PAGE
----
Skip to main content
Message Font: Serif | Sans-Serif
 
No. of Recommendations: 1
Another tricky question that isn't answered by any of the IRS publications I have reviewed: accountant can't seem to commit.

Fact: DH died 11/19/04. On that day several stock transactions (buy, sell and dividend) occurred in his accounts that were part of our living trust. (Some done by him, others on an automatic system.) On that date as well his bypass trust was created.

Question: are the transactions included in our final joint return or in his trust return? Does the actual time of death on that day have any significance?


I can understand why you might not have found the answer, but your accountant should know it...or how to find out. Without doing any research to see if there are any relevant regs or case law on the matter, the definition of the decedent's final tax year in IRS Pub. 559, Survivors, Executors, and Administrators, www.irs.gov/pub/irs-pdf/p559.pdf would seem to indicate that all transactions on the date of death belong on the final return of the decedent and not on that of the bypass trust.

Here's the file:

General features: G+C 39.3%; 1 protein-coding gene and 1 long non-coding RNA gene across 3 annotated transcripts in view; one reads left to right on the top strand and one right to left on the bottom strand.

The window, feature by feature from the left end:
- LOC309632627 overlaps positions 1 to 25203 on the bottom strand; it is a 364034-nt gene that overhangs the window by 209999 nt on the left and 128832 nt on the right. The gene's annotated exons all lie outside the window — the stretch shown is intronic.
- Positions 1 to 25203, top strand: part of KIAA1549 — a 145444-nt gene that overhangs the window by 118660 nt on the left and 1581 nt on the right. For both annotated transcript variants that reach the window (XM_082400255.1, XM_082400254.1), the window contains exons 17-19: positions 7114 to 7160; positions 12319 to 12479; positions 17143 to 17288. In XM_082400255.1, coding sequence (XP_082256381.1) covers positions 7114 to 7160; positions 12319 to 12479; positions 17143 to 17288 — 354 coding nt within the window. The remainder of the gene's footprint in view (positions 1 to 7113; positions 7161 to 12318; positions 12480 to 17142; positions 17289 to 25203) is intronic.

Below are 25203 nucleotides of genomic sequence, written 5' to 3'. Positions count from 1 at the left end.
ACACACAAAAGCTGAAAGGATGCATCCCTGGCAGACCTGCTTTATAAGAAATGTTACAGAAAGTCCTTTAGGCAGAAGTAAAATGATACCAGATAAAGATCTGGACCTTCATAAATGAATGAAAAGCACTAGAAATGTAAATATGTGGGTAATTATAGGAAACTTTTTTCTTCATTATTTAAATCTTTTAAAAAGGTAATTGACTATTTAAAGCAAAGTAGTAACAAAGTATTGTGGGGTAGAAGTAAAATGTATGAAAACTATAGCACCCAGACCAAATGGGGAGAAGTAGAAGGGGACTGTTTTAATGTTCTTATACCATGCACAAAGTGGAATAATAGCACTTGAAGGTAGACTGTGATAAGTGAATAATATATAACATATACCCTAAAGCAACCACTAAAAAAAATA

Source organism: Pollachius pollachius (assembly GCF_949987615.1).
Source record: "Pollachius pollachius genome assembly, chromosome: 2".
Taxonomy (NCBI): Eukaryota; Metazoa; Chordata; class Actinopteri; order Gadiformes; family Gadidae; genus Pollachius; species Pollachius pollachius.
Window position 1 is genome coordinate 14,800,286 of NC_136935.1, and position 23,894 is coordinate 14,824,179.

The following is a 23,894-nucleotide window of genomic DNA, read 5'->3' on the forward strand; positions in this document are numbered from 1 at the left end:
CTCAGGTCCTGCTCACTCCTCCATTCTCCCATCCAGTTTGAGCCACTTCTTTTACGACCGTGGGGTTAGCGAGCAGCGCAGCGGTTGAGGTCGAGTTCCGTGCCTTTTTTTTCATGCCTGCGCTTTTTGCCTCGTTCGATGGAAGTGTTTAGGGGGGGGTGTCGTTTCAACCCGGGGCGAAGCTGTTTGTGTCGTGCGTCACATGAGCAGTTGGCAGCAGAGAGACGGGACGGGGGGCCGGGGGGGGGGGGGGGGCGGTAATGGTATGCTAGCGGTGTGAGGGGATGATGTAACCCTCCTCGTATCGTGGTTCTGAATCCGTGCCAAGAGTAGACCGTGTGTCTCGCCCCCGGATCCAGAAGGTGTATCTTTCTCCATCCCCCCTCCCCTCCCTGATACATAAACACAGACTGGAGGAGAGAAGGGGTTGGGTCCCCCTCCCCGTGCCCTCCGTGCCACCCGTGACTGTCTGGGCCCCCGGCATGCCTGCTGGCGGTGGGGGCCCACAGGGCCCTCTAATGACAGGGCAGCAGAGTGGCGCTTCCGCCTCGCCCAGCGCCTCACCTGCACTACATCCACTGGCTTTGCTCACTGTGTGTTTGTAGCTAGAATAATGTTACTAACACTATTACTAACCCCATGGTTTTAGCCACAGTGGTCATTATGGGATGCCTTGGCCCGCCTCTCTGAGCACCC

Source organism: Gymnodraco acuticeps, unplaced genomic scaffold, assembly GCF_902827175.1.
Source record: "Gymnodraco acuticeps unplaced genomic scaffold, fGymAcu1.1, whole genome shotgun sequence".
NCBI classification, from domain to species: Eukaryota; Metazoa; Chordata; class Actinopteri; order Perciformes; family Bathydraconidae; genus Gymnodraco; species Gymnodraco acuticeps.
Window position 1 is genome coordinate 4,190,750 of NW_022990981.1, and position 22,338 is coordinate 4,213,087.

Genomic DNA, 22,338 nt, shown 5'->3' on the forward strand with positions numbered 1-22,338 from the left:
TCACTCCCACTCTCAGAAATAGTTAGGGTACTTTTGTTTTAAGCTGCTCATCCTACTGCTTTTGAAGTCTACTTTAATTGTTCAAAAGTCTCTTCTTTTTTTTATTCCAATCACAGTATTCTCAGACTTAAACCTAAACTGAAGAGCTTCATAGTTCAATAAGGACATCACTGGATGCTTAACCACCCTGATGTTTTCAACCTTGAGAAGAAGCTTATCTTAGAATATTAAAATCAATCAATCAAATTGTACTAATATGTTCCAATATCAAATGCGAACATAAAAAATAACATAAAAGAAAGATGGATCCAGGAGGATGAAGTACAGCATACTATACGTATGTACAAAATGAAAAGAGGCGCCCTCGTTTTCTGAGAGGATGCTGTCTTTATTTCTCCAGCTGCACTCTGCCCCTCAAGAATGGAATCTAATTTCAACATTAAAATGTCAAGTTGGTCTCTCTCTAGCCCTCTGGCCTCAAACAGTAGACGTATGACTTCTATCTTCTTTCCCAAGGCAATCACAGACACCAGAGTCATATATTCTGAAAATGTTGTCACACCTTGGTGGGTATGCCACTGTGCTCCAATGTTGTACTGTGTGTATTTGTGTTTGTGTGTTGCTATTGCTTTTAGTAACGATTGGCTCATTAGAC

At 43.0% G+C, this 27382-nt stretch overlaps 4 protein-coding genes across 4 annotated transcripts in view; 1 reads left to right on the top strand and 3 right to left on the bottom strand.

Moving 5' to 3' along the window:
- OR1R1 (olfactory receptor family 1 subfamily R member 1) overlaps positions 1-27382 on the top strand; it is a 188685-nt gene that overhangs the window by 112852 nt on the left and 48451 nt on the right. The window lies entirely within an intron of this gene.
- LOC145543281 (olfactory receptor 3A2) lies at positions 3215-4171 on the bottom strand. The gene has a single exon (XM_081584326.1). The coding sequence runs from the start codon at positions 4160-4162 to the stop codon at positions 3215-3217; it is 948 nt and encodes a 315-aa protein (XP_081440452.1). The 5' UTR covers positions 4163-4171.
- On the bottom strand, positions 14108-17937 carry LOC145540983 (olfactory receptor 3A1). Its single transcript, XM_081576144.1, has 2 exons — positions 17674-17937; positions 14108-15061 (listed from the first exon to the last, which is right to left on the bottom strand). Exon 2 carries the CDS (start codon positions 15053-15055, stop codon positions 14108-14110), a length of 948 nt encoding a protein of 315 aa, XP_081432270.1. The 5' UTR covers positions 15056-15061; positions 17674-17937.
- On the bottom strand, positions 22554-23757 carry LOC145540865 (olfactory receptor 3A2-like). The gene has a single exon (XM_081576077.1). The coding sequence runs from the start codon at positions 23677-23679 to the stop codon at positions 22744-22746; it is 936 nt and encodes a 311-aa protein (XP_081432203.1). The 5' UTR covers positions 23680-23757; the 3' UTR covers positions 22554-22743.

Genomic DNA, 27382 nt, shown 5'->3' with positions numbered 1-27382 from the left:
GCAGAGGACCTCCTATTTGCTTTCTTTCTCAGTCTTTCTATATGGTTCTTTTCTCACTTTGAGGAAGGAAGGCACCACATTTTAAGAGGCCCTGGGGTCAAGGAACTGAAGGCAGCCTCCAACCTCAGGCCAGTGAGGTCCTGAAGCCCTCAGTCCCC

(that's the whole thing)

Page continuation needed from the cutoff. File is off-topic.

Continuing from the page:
Ira
Print the post  

Announcements

Disclaimer:
In accordance with IRS Circular 230, you cannot use the contents of any post on The Motley Fool's message boards to avoid tax-related penalties under the Internal Revenue Code or applicable state or local tax law provisions.
What was Your Dumbest Investment?
Share it with us -- and learn from others' stories of flubs.
When Life Gives You Lemons
We all have had hardships and made poor decisions. The important thing is how we respond and grow. Read the story of a Fool who started from nothing, and looks to gain everything.
Contact Us
Contact Customer Service and other Fool departments here.
Work for Fools?
Winner of the Washingtonian great places to work, and Glassdoor #1 Company to Work For 2015! Have access to all of TMF's online and email products for FREE, and be paid for your contributions to TMF! Click the link and start your Fool career.